A good two-handed boogie is a guaranteed foot-tapper and an indispensable item in your repertoire of popular music keyboard styles. If you’ve worked through the Moving Pair series this far as Module Seven, you’re almost there. This module offers detailed practice drills building up to this module riff.
We will be working initially with the even-beats boogie left hand.
The anticipated little finger is optional, but you have to be able to play the left hand confidently right through this chord sequence.
(Note that the left hand in this riff is playing crotchets – four to the bar. Copy the audio, counting 1–2–3–4 – no ‘ands’.)
(The following build-up steps are all demonstrated together in the next audio clip.)
Your first step is to make sure you can add, say, just one note in the right hand on every other beat without the left hand stopping or faltering. The root (the name-note of the chord in the chord sequence) is always a safe bet. Make it an octave if you can, but one single note is fine.
Use the most basic version of the left hand to start with. ‘Back to basics’ is the golden rule when it comes to building up two-handed syncopation.
Practice in just the G position until you get the hand patterning right. Make sure you can hear where the right hand patterns change – watch the MIDI clip on MidiPiano, where you can slow it down for practicing as well.
Add more right hand notes as you get comfortable. Make some of them off-the-beat if you can. Don’t be surprised if it all ‘falls apart’ the minute you try – this is quite normal!
Here is the build-up music and audio.
(Note: Our convention of writing the boogie bass as quavers has resulted in a six-bar chorus here. This makes no difference to the sound of effect of the chord structure. The reverse happens in Module Eleven, where you will find a ‘24-bar twelve-bar’!)
You can play a whole twelve-bar chorus with just this material. Here’s an example.
You play right hand note(s) G for both the G and C chords, and note A for the D chord. The chord sequence is still the same:
You can easily lighten things up by reintroducing some left hand little finger anticipation.
You can move on to playing a ‘three positions’ left hand, with or without the anticipation.
Both these developments are shown in the following MS, but unless you’re a good reader, working by ear and from the slowed-down MidiPiano performance will probably be more effective (see screen-shot and section, below).
(Note: Our convention of writing the boogie bass as quavers has resulted in a six-bar chorus here. this makes no difference to the sound of effect of the chord structure. The reverse happens in Module Eleven, where you will find a ‘24-bar twelve-bar’!)
Develop the right hand with a little ‘introductory’ figure. Run up to the main right hand beat using notes D and E. The performance file demonstrates good ‘build-up practice’ – it goes back to two left hand positions only, no anticipation, single right hand notes (no octaves), and builds up, chorus by chorus, from there.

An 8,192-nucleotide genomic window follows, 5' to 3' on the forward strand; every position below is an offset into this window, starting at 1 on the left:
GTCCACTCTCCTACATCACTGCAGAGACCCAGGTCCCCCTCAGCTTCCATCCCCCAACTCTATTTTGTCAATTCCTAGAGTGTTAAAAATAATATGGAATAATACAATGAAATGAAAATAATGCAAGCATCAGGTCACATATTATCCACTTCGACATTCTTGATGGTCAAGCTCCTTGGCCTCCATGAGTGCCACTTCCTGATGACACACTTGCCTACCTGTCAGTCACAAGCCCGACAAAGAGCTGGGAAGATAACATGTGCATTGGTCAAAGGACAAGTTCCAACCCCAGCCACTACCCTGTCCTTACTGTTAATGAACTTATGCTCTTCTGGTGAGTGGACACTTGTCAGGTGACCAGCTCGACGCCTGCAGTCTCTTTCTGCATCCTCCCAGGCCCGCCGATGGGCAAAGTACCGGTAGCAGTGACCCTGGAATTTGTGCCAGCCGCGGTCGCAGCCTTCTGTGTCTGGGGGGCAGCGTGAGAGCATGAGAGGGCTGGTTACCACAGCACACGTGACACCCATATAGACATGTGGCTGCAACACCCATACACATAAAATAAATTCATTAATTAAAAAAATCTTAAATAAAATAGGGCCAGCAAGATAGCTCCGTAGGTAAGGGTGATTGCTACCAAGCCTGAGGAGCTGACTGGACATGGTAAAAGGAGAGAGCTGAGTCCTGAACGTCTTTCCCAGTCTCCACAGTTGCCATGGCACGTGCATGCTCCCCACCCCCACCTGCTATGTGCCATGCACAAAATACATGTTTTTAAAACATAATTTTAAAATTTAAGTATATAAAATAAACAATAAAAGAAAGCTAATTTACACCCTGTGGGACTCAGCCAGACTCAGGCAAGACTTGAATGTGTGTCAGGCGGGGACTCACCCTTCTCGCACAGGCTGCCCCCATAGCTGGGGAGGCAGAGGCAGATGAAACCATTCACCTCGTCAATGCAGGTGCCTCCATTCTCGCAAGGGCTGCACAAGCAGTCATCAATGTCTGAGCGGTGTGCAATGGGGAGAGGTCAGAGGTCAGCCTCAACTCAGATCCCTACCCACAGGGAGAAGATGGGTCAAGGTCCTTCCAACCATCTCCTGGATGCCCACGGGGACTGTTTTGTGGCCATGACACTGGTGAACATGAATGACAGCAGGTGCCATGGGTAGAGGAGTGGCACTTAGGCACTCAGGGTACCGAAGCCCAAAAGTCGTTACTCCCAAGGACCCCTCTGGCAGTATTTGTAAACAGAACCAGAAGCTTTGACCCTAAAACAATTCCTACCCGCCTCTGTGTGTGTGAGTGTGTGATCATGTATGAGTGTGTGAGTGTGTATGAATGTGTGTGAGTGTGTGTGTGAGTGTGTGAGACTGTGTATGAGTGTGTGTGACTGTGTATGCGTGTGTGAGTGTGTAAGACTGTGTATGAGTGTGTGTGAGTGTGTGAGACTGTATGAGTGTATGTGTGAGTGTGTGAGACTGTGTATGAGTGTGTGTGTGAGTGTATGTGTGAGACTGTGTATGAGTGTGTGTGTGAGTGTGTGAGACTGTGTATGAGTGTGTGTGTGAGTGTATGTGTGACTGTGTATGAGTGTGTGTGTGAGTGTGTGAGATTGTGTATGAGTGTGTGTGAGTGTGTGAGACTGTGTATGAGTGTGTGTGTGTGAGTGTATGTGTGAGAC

Practice each chorus before going on to the next development. The ‘E’ run-up note creeps into the riff a second time – listen out for it in the last chorus and copy.(This right hand development is shown in the last bar of the MS above.)
When things get two-handed and complicated like this, it’s fine to just try and try and see if you can break through and do it. But if you find that you’re not succeeding and getting discouraged, you need to slow right down and pick the music apart to see exactly what you’re supposed to be doing, note by note.
You need to know which notes come together, and when only the left hand or only the right hand plays. (This is referred to as ‘Together, left, right analysis’ in some other Musicarta projects.)
Here’s the MidiPiano ‘Piano Roll’ view of the part of the module riff with both the right hand run-up and left hand anticipation.
You might not be comfortable with this kind of ‘micro-analysis’, but the diagram is really only an indication of how closely you should be listening. A few minutes spent listening-and-thinking like this can save you hours of frustration, and even prevent you giving up altogether and never getting it.
Here's a video of one Module Nine riff pattern slowed down and looped in MidiPiano. You see both the keyboard and the Piano Roll animation. If you're determined to 'get it', you need to be prepared to think and practice like this!
This shows again how useful MidiPiano is as a study aid. Organising yourself to be able to use MidiPiano easily is a great investment of your time.
One great way of benchmarking your progress is to try playing along with the greats.
Once you can play the riffs in this module, dozens of early rock’n’roll songs are well within your reach, especially if you have been practising transposing your 12-bar riffs into other keys, as suggested in Module Eight.
Early rock’n’roll music is easily to find. Get a rock’n’roll compilation or ‘Greatest Hits’ CD and set yourself up so you can play along – so that you can turn the music on and off, and perhaps repeat sections, from your piano stool.
Find the key of the song by playing this module’s build up MIDI file (MPR_M9_03) on MidiPiano at the same time as the CD track plays. Play around with the MidiPiano ‘Key’ up and down buttons until the MIDI build-up matches the CD track home chord – the key it’s in. (This will usually be the first and last chord in the song.)
Learn some of the basic Moving Pair riffs in that key (using MidiPiano again), and see if you can match the rhythm of the CD track.
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